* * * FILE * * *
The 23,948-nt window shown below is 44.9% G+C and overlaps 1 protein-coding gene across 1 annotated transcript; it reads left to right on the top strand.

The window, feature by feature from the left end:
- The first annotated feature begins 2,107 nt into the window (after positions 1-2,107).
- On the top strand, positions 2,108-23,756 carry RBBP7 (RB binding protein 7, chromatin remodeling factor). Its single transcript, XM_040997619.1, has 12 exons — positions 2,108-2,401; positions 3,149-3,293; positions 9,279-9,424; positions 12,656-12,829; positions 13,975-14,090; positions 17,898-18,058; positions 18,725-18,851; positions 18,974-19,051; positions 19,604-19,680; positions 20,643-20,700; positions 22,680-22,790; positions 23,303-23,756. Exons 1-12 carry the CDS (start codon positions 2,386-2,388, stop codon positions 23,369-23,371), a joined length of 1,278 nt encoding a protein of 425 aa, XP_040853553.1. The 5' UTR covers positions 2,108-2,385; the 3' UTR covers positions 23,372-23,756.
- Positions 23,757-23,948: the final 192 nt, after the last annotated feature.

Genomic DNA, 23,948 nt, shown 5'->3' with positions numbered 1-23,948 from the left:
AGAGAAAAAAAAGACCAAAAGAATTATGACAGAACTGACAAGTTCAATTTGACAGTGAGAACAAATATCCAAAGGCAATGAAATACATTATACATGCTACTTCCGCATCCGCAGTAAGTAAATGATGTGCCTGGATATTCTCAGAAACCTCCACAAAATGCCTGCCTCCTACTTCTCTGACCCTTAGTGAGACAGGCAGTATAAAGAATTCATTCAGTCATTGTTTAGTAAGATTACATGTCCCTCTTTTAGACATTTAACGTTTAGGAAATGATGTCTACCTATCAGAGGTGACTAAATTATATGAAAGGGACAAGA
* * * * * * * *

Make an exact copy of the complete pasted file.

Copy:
The 23,948-nt window shown below is 44.9% G+C and overlaps 1 protein-coding gene across 1 annotated transcript; it reads left to right on the top strand.

The window, feature by feature from the left end:
- The first annotated feature begins 2,107 nt into the window (after positions 1-2,107).
- On the top strand, positions 2,108-23,756 carry RBBP7 (RB binding protein 7, chromatin remodeling factor). Its single transcript, XM_040997619.1, has 12 exons — positions 2,108-2,401; positions 3,149-3,293; positions 9,279-9,424; positions 12,656-12,829; positions 13,975-14,090; positions 17,898-18,058; positions 18,725-18,851; positions 18,974-19,051; positions 19,604-19,680; positions 20,643-20,700; positions 22,680-22,790; positions 23,303-23,756. Exons 1-12 carry the CDS (start codon positions 2,386-2,388, stop codon positions 23,369-23,371), a joined length of 1,278 nt encoding a protein of 425 aa, XP_040853553.1. The 5' UTR covers positions 2,108-2,385; the 3' UTR covers positions 23,372-23,756.
- Positions 23,757-23,948: the final 192 nt, after the last annotated feature.

Genomic DNA, 23,948 nt, shown 5'->3' with positions numbered 1-23,948 from the left:
AGAGAAAAAAAAGACCAAAAGAATTATGACAGAACTGACAAGTTCAATTTGACAGTGAGAACAAATATCCAAAGGCAATGAAATACATTATACATGCTACTTCCGCATCCGCAGTAAGTAAATGATGTGCCTGGATATTCTCAGAAACCTCCACAAAATGCCTGCCTCCTACTTCTCTGACCCTTAGTGAGACAGGCAGTATAAAGAATTCATTCAGTCATTGTTTAGTAAGATTACATGTCCCTCTTTTAGACATTTAACGTTTAGGAAATGATGTCTACCTATCAGAGGTGACTAAATTATATGAAAGGGACAAGA